Over the past twenty years, the scientific community and politicians in consolidated democracies have been regularly alarmed by political and electoral participation, portrayed as undergoing a brutal and linear decline. Each election is now scrutinized in terms not only of its results but also of its level of electoral turnout. This paper deals with two important issues—the reality of changes in electoral turnout in Europe and the impact of the institutional constraint of compulsory voting in voter turnout levels—through an analysis of 402 elections held in thirty-five States from 1944 until December, the 31st 2009. We do observe a contemporary erosion of voter turnout but at this stage voters are not so impossible to find as some claim they are. Furthermore, the assumption that interest in, and the importance of, compulsory voting as an institutional constraint encouraging voter turnout is confirmed.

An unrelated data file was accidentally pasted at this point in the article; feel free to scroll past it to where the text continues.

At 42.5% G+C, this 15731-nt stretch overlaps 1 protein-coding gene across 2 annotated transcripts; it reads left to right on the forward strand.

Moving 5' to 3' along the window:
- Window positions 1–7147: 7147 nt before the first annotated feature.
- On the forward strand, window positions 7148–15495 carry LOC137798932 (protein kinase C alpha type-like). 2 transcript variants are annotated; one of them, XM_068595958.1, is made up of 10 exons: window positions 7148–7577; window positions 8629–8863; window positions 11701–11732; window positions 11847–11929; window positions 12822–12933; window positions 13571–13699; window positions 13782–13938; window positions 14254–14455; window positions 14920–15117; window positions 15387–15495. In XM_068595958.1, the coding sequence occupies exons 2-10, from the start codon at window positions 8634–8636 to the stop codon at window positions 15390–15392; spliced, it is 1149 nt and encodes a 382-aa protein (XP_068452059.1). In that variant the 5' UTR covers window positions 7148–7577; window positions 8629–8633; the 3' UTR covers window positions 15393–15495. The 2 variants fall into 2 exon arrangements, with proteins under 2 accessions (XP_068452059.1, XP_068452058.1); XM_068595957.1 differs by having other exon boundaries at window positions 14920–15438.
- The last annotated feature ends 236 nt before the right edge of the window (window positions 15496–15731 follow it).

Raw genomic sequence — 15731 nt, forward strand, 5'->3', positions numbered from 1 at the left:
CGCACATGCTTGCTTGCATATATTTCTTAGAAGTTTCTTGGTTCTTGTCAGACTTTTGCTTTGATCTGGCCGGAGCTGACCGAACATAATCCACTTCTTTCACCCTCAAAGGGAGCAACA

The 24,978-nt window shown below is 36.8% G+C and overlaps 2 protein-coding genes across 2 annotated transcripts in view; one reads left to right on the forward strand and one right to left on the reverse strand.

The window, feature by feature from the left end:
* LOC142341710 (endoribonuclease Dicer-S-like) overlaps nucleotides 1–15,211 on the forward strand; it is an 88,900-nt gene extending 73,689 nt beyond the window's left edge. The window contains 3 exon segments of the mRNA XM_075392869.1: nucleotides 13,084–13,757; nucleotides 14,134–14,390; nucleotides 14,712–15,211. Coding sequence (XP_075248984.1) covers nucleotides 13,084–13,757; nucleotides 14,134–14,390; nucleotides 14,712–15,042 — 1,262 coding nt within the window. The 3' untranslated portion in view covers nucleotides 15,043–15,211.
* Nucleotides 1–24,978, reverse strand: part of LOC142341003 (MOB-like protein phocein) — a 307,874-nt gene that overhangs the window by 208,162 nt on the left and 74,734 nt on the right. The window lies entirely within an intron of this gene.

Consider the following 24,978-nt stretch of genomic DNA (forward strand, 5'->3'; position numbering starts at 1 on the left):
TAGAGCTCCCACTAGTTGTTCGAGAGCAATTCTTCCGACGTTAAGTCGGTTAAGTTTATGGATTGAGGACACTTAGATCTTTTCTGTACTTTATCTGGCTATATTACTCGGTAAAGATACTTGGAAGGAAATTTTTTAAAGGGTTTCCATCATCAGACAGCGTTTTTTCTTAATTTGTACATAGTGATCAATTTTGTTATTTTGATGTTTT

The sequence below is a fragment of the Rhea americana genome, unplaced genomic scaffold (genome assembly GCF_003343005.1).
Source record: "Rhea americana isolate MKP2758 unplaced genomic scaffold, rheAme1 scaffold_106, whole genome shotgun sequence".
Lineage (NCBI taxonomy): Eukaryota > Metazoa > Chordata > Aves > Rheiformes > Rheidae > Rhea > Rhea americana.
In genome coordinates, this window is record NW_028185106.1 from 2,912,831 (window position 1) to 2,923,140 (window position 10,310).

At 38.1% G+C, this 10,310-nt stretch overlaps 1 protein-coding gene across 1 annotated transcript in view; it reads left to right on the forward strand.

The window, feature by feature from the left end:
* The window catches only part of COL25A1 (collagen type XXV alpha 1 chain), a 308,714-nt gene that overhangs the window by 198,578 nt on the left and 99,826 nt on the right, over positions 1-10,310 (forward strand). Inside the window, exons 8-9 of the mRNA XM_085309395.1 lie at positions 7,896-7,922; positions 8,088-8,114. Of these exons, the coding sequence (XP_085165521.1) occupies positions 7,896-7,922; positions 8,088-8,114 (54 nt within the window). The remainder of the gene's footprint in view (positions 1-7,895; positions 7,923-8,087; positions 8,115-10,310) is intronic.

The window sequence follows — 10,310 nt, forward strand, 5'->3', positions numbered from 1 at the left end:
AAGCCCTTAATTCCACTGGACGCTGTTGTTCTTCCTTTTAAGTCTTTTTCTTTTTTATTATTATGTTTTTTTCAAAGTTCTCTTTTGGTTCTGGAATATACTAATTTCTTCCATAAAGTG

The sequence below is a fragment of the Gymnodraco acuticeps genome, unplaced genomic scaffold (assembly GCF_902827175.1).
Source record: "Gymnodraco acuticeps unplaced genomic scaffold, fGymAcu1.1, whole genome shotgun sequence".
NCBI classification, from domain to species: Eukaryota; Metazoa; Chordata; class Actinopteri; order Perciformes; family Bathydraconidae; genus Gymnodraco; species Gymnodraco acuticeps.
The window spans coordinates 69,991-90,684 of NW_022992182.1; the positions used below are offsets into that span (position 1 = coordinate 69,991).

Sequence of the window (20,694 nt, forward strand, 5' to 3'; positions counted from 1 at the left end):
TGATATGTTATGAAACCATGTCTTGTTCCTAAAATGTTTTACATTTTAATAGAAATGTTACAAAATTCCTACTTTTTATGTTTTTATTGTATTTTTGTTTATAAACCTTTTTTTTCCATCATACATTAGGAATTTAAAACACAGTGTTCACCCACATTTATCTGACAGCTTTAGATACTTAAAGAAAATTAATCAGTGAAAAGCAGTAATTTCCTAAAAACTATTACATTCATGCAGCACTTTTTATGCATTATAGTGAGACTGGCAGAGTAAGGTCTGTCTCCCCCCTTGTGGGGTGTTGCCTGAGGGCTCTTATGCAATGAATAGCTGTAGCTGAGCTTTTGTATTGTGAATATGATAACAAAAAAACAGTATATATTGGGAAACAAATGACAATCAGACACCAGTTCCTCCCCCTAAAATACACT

The Catastrophe Map of a Two Period Production Model with Uncertainty  [PDF]
Pascal Stiefenhofer
Applied Mathematics (AM) , 2013, DOI: 10.4236/am.2013.48A016
Abstract:

This paper shows existence and efficiency of equilibria of a two period production model with uncertainty as a consequence of the catastrophe map being smooth and proper. Its inverse mapping defines a finite covering implying finiteness of equilibria. Beyond the extraction of local equilibrium information of the model, the catastrophe map renders itself well for a global study of the equilibrium set. It is shown that the equilibrium set has the structure of a smooth submanifold of the Euclidean space which is diffeomorphic to the sphere implying connectedness, simple connectedness, and contractibility.